Music education in the UK is ‘good in places, but distinctly patchy,’ according to a new government review exploring the subject
‘We need to eradicate the “patchiness” and bring music education in England up to a universally high standard,’ said the Henley report, headed up by Darren Henley, the managing director of Classic FM.
As a result of the report’s 36 recommendations, the government has agreed to ringfence £82.5m for music education in 2011-12. In Harmony, a scheme allowing children in deprived areas to become involved in playing in a symphony orchestra, and piloted with success in Liverpool, Lambeth and Norwich, is to receive £500,000 for the next year. The future of the project, which is based on El Sistema in Venezuela, is still unclear beyond then, but will be addressed in a National Music Plan to be published later in the year.
Teaching provision in schools is also examined by the report. Music should be a compulsory component of the National Curriculum, it suggests. In primary schools, singing should be encouraged, along with, ideally, a year’s worth of instrumental tuition. All primary schools should have access to a specialist music teacher, Henley recommends, perhaps through sharing resources.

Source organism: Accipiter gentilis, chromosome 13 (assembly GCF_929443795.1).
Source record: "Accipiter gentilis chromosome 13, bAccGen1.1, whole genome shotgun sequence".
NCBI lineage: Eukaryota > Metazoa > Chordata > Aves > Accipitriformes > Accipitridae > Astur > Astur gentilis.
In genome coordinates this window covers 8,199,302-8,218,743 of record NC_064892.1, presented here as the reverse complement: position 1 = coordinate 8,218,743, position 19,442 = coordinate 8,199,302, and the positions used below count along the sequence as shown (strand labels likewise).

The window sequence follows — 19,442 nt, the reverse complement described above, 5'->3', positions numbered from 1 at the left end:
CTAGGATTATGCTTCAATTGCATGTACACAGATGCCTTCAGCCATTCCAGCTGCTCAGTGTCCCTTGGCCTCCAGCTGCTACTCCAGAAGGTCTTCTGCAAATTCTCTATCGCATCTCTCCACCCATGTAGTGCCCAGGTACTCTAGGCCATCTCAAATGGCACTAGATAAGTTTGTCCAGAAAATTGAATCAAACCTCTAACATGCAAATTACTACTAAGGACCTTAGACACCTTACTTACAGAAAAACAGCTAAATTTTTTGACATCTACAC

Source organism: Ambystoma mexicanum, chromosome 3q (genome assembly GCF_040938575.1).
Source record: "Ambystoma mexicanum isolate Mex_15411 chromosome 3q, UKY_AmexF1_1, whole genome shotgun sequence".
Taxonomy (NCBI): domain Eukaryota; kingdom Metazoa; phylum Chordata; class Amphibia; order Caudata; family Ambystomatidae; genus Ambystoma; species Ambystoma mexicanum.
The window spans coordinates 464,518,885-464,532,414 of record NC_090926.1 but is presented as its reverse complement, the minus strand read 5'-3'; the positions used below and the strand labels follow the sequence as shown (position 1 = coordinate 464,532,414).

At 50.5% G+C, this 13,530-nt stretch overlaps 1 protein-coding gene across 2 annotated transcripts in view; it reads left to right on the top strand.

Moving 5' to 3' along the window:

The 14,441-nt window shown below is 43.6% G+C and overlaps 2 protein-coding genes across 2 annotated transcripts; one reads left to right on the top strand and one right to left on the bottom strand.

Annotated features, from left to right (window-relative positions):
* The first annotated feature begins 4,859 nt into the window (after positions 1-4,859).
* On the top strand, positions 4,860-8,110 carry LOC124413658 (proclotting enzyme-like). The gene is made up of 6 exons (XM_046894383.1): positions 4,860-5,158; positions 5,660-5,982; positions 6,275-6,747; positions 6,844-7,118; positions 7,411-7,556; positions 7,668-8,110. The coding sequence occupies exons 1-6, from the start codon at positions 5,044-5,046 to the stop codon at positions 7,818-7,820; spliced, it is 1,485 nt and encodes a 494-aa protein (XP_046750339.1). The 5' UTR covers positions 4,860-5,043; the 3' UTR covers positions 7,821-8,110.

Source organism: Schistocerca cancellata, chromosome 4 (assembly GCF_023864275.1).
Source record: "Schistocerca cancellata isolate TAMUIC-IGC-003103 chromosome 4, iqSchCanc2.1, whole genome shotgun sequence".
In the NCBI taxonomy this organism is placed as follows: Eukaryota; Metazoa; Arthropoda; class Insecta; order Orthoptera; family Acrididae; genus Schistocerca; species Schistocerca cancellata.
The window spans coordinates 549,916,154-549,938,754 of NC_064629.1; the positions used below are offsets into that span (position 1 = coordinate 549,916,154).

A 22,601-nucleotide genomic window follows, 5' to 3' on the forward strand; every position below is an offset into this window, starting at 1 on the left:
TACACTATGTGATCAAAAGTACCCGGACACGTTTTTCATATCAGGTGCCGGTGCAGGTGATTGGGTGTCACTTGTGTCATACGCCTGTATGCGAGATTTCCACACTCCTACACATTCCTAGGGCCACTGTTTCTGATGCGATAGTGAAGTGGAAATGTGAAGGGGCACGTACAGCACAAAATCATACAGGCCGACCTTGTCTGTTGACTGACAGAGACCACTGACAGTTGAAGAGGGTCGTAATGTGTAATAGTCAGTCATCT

Music conservatoire graduates will be encouraged to teach before embarking on a performance career. One proposal for making greater use of the UK’s performers would see an expansion of the Teach First scheme. Conservatoire-trained musicians would be encouraged to spend two years teaching before pursuing a performance career.
‘Henley’s report is realistic, positive and bold,’ writes Tom Service inThe Guardian. ‘Providing that is, that all, or most of, its recommendations actually translate into practice. What happens next is key.’